METRO PLUS

Links through language

From Chinese to English Rose, the translator

From Chinese to English Rose, the translator  

Rose Chen translates many corporate dreams into reality

The front glass of the nondescript shoe shop in Thousand Lights announces her trade. In plain B & W it says, TRANSLATIONS, Chinese to English. There is a phone number and the single word Rose — the other name Chen Shonkyoun wasn't sweet to her ears when the Tamil tongue massacred it. A Chinese from Taiwan, Rose should be a Guinness book contender. She owes most of what she knows to the labels she reads for translation.

Hers is a quiet job, done in company stockyards, away from public gaze. And she came to it through chance. An immigrant from a generation ago, she married a Chinese Christian in what was Calcutta. In 1974 the couple moved to Chennai - "less competition for our exclusive hand-made shoes". There wasn't, till synthetic adhesives and super staplers forced her to turn what she was doing out of kindness into a companion income. For more than a decade now, she is simply known as Rose the translator.

It is an odd job in many ways but one that thrills her no end, she says. "I'm on the list of big, big manufacturing companies," she boasts in what can be labelled as functional English. One reason why she and her husband sit in their airless shoe dump is its proximity to the auto-dominated area. "Huge machinery they import, manual in Chinese. I read, translate and show how to feex. You get point?" Yes. What she does helps Chennai manufacturing move smoothly on its wheels.

Her decoding has benefited a range of brick and mortar companies. Medicines, pharma products, engineering safety systems, carbon paper, limestone, granite and marble, iron ore imported from the Chinese-speaking world come with directions in Chinese. And Rose gets her call. A well-known call centre wanted her services, "but I couldn't do early morning work." Desperate importers from all over the South have sought her Chinese cracking skills. When Far East experts were invited to share their prawn hatching technology, she went to Nellore. Accompanied a Chinese reporter to decipher historic edicts in Kochi that talk of a 600-year system of catching fish. She does the export route too. Companies pay her passage when they register their venture in China, when they have problems with their export. To be a crucial link in business expansion.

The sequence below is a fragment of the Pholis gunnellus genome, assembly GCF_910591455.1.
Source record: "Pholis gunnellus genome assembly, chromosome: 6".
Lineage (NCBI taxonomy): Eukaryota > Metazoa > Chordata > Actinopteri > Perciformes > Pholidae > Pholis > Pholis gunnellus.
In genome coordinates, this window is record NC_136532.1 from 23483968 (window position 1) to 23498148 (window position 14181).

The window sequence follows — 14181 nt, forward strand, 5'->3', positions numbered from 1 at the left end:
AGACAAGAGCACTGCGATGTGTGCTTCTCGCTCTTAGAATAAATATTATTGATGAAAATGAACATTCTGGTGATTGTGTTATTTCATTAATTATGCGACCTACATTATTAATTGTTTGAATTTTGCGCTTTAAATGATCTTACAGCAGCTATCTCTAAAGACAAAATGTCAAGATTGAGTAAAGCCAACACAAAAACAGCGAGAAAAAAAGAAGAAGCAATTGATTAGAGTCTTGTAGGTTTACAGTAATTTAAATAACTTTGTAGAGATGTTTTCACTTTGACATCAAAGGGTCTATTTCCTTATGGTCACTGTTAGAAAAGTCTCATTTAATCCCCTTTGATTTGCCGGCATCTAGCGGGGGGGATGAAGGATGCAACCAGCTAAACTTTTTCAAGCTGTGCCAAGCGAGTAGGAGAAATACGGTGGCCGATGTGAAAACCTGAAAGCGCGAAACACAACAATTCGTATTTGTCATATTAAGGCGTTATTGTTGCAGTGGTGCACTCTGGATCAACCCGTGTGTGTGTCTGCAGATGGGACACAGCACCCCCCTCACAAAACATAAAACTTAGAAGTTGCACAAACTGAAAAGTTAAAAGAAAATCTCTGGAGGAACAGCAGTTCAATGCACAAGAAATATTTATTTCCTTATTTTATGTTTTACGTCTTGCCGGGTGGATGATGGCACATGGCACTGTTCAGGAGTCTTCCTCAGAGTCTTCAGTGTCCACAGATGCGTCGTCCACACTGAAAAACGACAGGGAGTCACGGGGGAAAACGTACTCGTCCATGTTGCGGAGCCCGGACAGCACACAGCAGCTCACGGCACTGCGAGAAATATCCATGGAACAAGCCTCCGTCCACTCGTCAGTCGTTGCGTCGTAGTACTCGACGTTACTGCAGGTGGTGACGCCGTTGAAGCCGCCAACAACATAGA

"People put crores of rupees in machinery and they are helpless. Without me they cannot do anything. Now the diamond cutting machines teach me computers. It's simple, really, I finish in very short time." She has moulded her memory to convenience. "I try not to remember everything. Need gap for other things, no?" Like the latest in Chinese argot she absorbs from film rags her sister sends from Taiwan and the newspaper she imports through Kolkata.

She wants people to know Chennai has Chinese translators. After all, she has unravelled material for a former President of India. A Taiwan official group that visited the city brought an interpreter, but she was invited to do the "translations". Chinese students do a bit of this work but they move on. No, she has no formal training in English. "I learned from my children's tutor. And from my customers. It's my talent."

She can be contacted at 98843 - 81098.

GEETA PADMANABHAN

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